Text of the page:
YELLOW ZEBRA LEADER JERSEY CHANGES HANDS AGAIN
BULLS TAKE THE LEAD AFTER STAGE 2 OF THE ABSA CAPE EPIC
After the rude awakening of Stage 1, Stage 2 was supposed to be somewhat gentler, but heavy rainfall and muddy conditions posed a brand new challenge. The day started off with single track, before visiting the quaint village of McGregor with its well-preserved 19th century architecture. Water point 2 right in the main road promised a festival atmosphere where the warm hospitality of the Langeberg region was sure to lift the spirits. Speeds increased as district roads headed deep into the unspoiled expanses of this rugged and striking landscape of red sandstone and underlying shale formations. The hardest climb of the day, Neil’s Folly, awaited around the 75km mark, but riders got to enjoy some wonderful sections of the day’s characteristic flowing semi-desert Karoo trails, before descending into the lush Breede River Valley, and home to Arabella Wines.
The men’s category of Stage 2 of this year’s Absa Cape Epic was won by the Topeak-Ergon Racing team of Robert Mennen and Kristian Hynek in 4:12:17. They were followed by the Bulls team of Karl Platt and Urs Huber in 4:13.42,7 with Tim Boehme and Simon Stiebjahn of Bulls 2 in third place (4:17.19,7). Yesterday’s winners (who also ranked first overall yesterday) Markus Kaufmann and Jochen Kaess of Centurion-Vaude were unable to stay in the competition for a podium finish, after the former broke his chainstay – part of the frame. The team is currently 1 hour 46 minutes behind in the general classification.
Platt and Huber (Bulls) now lead the Men’s category by 1 minute and 9,5 seconds (10:01.55,9). Platt has won the event four times and won fourteen Absa Cape Epic stages to date. Mennen and Hynek (Topeak-Ergon Racing) are placed second overall (10:03.05,4) and Boehme and Stiebjahn (Bulls 2) are third in 10:04.55,6. Meerendal Centurion Wheeler’s Konny Looser and Hannes Genze are in fourth place overall (10:07.41).
Says Robert Mennen of Topeak-Ergon Racing, the winning team of Stage 2: “What a stage! It was amazing. It was hard with all the mud. I spent so much energy and am exhausted. We were lucky to have the strongest legs possible today. It was a tough day for all the teams. Tomorrow will show how strong we really are after today.” His riding partner Kristian Hynek, adds: “There was a lot of suffering today as it was a big challenge. I was trying to enjoy it. We managed to stay with the Bulls when they attacked and we just went full gas for the stage win. Robert is truly a great partner.”
Overall leading team Bulls’ Karl Platt says: “It’s a good feeling to be back after today’s stage with our achievement. Racing in the mud is not fun! We had no major mechanical issues fortunately, but I did have a bad crash where I struggled a bit – thankfully we could go on. We were all suffering. There was a lot of pressure before the race started and we’re feeling it. I’m very happy that we’ll be riding in the yellow jersey tomorrow.” Urs Huber says that no one enjoys the weather conditions they had to face during the stage. He adds: “But it seemed as if other teams hated it even more than us. I can feel in my legs that it was a hard day. The mechanics are going to work so hard today! It’s an amazing feeling to have yellow again after yesterday’s trouble. I’m very happy, but lots can still happen in this race.”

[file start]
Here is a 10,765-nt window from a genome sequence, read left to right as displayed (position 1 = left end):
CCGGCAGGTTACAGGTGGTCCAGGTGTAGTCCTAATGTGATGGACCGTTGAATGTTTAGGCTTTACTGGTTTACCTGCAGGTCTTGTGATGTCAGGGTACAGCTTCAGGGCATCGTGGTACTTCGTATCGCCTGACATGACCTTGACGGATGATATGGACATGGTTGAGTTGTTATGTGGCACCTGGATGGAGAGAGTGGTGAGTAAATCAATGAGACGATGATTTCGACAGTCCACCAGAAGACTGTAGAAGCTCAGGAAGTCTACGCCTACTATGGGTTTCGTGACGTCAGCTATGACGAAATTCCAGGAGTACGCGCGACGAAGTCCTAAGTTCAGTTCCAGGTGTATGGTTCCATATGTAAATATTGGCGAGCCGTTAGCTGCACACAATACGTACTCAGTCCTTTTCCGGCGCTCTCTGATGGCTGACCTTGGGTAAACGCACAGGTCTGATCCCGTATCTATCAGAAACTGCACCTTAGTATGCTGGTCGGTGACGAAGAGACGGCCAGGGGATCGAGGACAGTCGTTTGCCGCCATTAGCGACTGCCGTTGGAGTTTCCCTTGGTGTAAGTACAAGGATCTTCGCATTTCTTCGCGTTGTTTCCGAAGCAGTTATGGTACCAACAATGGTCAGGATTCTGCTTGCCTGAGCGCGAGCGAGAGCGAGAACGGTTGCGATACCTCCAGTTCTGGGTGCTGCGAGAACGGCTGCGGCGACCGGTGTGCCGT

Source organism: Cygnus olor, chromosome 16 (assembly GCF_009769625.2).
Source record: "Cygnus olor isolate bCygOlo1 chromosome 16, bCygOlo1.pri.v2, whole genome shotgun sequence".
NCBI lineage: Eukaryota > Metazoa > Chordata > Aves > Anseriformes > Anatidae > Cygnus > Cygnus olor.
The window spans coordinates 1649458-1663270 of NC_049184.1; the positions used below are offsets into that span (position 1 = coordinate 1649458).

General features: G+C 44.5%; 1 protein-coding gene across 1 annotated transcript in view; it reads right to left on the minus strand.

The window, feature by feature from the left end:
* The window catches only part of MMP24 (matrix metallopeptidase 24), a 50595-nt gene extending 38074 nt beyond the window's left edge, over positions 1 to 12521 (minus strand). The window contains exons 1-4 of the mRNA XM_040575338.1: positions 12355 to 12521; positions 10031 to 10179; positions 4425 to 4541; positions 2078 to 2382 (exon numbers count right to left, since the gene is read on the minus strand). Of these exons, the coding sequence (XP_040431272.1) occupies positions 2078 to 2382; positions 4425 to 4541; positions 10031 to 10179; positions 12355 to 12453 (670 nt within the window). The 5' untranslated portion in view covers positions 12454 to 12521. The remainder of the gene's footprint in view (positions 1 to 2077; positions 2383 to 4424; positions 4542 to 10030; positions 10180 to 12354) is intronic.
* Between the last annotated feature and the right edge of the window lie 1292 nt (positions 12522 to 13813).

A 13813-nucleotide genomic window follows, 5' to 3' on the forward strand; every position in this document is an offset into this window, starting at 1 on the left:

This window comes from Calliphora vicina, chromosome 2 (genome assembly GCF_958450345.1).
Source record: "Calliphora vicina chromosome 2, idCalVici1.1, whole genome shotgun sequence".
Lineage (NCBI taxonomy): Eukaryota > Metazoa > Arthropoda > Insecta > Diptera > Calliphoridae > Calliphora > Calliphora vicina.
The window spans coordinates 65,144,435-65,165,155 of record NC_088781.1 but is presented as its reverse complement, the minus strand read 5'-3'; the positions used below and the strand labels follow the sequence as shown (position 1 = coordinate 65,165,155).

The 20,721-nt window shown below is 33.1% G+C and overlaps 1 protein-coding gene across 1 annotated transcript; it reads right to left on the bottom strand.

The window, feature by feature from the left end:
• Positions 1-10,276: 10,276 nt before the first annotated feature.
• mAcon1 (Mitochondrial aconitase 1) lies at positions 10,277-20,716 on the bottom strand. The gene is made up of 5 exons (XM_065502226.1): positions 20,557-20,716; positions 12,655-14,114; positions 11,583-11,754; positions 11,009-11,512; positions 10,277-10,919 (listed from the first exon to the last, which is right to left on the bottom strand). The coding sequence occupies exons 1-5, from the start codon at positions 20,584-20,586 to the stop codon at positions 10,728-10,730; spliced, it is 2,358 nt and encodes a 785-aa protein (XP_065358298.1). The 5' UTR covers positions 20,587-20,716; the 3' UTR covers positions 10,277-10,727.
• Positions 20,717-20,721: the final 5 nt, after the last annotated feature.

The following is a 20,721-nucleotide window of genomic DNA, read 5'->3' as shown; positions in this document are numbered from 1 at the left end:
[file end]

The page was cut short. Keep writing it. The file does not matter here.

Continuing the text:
The Bulls 2 team of Tim Boehme and Simon Stiebjahn also performed well today by finishing third on the heels of the Bulls team (Bulls 2 also ranks third overall). Says Boehme: “Stage 2 was one of the hardest stages ever! It was so muddy. There was no rolling, just pushing. Karl and Urs (Bulls) attacked before water point 3 and we were a bit behind and also had a flat. But it wasn’t a big problem. We’re very happy being placed third. But I struggled today and it’s a long way to go still.”
Sasol Women’s Category
Swiss/Danish duo Ariane Kleinhans and Annika Langvad (RECM 2) won today’s stage in a time of 4:53.07,5 (ranking second overall in the women’s category 11:52.35,1). They were followed by the Meerendal team, Esther Süss and Sally Bigham in 5:01.53,6, who now lead the category overall (11:38.41,6). In third place were Jennie Stenerhag and Theresa Ralph of Cape Brewing Company in 5:12.12,4 (third overall 12:08.38,4). Suss and Bigham now lead this category by 13 minutes and 53 seconds.
Says Annika Langvad of RECM 2: “The stage started in rain and I was feeling confident. We took no risks and there was no attacking. We’ll just keep our pace going forward. My breakpads gave out because of all the mud, but we decided not to fix it because of all the time we would lose. We were only a few kilometres from the finish line. There’s still a long way to go and I’m hoping for lots of sunshine!” Adds Ariane Kleinhans: “It was important not to get into trouble, but still be alert to take any opportunities. It looked like a flat stage and we thought we might use it to make up time, but because of the extreme weather conditions it wasn’t possible. Towards the end we gave it our all.”